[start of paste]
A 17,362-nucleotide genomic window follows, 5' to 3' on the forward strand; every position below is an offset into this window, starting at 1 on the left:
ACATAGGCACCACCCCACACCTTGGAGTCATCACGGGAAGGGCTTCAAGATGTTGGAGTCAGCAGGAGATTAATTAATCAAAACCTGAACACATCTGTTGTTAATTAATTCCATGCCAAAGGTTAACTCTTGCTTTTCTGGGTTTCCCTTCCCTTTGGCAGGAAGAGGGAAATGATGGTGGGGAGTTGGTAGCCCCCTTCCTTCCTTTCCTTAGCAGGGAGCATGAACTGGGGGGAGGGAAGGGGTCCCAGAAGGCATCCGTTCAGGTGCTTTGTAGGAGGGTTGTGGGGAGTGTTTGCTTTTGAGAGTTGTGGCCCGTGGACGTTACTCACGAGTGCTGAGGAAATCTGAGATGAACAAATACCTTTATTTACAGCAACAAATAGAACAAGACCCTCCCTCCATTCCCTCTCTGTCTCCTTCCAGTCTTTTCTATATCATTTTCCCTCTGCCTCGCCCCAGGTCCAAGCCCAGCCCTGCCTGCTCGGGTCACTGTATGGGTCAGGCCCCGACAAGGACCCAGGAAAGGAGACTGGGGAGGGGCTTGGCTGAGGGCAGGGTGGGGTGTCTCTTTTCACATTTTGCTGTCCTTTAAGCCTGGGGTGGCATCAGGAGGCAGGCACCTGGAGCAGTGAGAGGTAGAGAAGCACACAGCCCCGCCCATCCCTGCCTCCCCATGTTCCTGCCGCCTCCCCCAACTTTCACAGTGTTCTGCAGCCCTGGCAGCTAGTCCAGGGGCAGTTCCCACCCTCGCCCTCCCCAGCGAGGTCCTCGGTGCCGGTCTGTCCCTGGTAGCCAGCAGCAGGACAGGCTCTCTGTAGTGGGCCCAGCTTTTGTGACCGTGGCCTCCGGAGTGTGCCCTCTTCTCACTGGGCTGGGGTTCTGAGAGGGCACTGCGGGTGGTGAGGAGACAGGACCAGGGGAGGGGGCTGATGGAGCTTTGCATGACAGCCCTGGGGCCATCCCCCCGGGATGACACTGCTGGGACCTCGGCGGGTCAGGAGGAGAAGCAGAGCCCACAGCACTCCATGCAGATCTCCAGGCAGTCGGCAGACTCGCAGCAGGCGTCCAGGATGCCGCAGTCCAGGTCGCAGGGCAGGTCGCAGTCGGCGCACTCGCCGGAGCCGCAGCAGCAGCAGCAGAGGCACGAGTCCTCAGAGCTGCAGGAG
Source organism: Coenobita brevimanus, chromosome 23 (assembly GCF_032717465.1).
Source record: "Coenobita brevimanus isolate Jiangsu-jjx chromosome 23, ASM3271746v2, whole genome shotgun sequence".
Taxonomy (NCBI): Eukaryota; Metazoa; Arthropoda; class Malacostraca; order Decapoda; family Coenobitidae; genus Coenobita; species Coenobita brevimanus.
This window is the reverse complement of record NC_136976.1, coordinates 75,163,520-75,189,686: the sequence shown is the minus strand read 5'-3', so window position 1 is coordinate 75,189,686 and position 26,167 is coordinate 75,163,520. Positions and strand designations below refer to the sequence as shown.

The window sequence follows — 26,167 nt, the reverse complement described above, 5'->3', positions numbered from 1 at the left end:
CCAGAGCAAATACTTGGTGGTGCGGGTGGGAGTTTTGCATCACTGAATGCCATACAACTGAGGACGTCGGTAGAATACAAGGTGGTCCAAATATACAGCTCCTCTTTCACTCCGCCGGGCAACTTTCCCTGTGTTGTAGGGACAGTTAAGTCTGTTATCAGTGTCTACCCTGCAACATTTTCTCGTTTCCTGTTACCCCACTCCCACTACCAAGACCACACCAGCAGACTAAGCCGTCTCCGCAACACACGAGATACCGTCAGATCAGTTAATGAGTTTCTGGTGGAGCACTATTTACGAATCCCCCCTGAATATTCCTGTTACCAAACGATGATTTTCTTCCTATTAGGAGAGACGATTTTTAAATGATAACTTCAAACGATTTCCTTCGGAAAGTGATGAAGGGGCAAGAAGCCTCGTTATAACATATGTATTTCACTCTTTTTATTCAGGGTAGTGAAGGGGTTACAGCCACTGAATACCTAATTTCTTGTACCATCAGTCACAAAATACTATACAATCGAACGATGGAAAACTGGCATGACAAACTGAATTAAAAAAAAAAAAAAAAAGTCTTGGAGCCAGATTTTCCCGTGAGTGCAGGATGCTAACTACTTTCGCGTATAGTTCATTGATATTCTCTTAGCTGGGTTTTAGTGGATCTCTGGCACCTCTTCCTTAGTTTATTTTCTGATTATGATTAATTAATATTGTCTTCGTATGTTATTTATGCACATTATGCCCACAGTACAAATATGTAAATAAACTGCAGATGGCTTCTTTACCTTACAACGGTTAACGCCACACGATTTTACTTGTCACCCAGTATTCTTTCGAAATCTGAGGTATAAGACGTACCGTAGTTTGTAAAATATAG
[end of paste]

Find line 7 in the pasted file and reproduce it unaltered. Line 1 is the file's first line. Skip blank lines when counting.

The window sequence follows — 26,167 nt, the reverse complement described above, 5'->3', positions numbered from 1 at the left end: